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Pope St. Pius V: Dominican Reformer

There have been twelve popes named Pius; the first (Pope Saint Pius I) in the second century; the latest (Pope Pius XII) reigning from 1939 to 1958. Popes named Pius have seen the Church through tumultuous times: Pope Pius VII, for example, whose cause for canonization was promoted by Pope Emeritus Benedict XVI, endured imprisonment and exile at the hands of Napoleon Bonaparte and worked for the freedom of the Church in France after the Revolution and Reign of Terror. Pope (Venerable) Pius XII served during World War II, doing all he could to aid civilians affected by the war, especially leading efforts to save Jews in Italy and Rome, descrying the Nazi regime’s campaigns against non-Aryans, including the Polish Catholics.

One of the Reformation-era popes, Pope St. Pius V faced great challenges and opportunities during his six-year reign. He took on the reform programs of the Council of Trent, used diplomatic and other strategies to halt the spread of Protestantism, and worked to unite Christian Europe against attacks by the Ottoman Turks. Pius was prayerful, ascetic, charitable to the poor, and concerned for the well-being of the people of Rome. His reforms were not always popular with the Romans, but he was steadfast and consistent.

 

The Sixteenth Century Reformer

Pope St. Pius V, who was born Antonio Ghislieri on January 17, 1504, reigned as pope from January 7, 1566 (with the installation ceremony on his birthday) to May 1, 1572. He was a Dominican friar before being appointed bishop and then cardinal, and succeeded Pope Pius IV, who had convened the last session of the Council of Trent. Just as he had as a leader of the Dominicans and in his previous service as bishop in different Italian dioceses, Pius V proved himself dedicated to the implementation of reform throughout the Church. He was absolutely opposed to nepotism, the common papal practice of showing favor to family and friends, and just as dedicated to eliminating the vice of simony, selling church offices.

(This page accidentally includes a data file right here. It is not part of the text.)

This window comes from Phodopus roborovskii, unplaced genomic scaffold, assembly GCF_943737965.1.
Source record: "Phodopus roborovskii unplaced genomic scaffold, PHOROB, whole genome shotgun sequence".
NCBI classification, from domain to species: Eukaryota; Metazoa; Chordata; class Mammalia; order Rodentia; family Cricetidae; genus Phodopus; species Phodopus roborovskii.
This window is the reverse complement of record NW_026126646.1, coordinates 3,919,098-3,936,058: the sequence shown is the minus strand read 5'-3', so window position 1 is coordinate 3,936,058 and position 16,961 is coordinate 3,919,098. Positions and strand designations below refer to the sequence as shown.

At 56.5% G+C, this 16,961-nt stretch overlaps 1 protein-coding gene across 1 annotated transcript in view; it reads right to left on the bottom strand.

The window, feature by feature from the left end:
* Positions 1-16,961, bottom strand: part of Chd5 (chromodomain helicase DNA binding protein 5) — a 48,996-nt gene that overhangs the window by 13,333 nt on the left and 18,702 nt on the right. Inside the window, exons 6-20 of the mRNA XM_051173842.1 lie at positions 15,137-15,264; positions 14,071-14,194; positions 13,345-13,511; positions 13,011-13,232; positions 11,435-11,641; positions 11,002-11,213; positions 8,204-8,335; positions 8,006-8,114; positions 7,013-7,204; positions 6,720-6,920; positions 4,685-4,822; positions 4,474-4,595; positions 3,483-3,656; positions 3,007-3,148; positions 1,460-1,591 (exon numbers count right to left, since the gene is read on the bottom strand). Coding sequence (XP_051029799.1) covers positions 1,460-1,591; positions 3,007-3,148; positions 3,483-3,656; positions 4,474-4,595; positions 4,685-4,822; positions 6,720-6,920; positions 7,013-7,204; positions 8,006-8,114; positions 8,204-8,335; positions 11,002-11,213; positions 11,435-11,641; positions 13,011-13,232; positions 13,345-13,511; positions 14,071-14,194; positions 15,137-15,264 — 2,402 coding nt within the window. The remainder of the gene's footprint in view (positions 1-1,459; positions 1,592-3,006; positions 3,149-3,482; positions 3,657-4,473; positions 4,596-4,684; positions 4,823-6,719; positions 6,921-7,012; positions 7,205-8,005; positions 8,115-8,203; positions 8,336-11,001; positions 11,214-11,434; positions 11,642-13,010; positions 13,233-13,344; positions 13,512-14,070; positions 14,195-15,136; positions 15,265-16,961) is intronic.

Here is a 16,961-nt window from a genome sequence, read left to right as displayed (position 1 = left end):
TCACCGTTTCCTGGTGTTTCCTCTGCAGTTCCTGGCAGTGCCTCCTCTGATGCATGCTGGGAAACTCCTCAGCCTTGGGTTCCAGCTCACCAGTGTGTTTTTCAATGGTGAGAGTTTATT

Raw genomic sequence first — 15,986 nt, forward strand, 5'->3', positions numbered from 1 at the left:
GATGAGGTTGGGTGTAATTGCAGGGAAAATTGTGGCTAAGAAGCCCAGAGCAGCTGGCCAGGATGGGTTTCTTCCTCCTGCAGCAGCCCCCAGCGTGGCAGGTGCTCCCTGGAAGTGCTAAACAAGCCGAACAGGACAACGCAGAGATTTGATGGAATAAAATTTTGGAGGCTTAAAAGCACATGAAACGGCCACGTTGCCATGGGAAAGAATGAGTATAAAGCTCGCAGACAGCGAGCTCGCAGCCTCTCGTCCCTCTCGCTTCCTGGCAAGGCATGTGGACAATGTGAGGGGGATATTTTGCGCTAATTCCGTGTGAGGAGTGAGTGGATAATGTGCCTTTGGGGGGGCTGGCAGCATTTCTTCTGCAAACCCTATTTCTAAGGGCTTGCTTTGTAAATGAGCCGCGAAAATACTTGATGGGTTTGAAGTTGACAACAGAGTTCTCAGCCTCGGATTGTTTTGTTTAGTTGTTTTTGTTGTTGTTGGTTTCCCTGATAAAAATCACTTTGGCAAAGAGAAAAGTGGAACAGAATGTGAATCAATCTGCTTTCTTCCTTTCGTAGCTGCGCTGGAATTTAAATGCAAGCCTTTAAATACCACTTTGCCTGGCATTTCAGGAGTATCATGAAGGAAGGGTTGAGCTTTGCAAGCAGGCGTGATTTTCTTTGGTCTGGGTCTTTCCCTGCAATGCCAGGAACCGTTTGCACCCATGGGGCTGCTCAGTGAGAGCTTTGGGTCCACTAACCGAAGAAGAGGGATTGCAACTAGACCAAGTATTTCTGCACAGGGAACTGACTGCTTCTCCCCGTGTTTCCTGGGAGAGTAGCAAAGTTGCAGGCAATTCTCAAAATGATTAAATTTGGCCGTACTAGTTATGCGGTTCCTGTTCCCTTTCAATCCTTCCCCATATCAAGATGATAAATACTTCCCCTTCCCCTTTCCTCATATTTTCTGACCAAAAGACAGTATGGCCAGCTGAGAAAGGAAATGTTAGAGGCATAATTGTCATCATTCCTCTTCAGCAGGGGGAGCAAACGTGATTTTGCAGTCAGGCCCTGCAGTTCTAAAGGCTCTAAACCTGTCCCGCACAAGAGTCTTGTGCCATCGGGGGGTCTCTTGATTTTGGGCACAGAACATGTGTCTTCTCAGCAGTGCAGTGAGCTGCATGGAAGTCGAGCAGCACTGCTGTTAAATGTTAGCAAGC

During Pius V’s pontificate, the Catechism of the Council of Trent was published and also revised editions of the Roman Missal and Breviary. The Missal of 1570, with slight revisions, remained the form of the Mass in the Roman Rite until the Novus Ordo reforms during the pontificate of Pope Paul VI in 1969-1970.

Pope St. Pius V implemented other reforms called for by the Council of Trent: bishops were required to be resident in their dioceses and make regular visits to parishes; religious friars and nuns were to remain in their cloister according to their orders’ rules; priests were to be celibate, chaste, and holy. Pius reflected these standards in his own life: he practiced great austerities and gave alms to the poor.

He improved the delivery of fresh water throughout Rome to even the poorest parts of the city. He forbad horse racing in St. Peter’s Square and condemned bullfighting and other similar sports as “cruel and base spectacles of the devil and not of man” in the Papal Bull “De Salute Gregis Dominici” (“On the welfare of the Lord’s flock”).

Read more at National Catholic Register 

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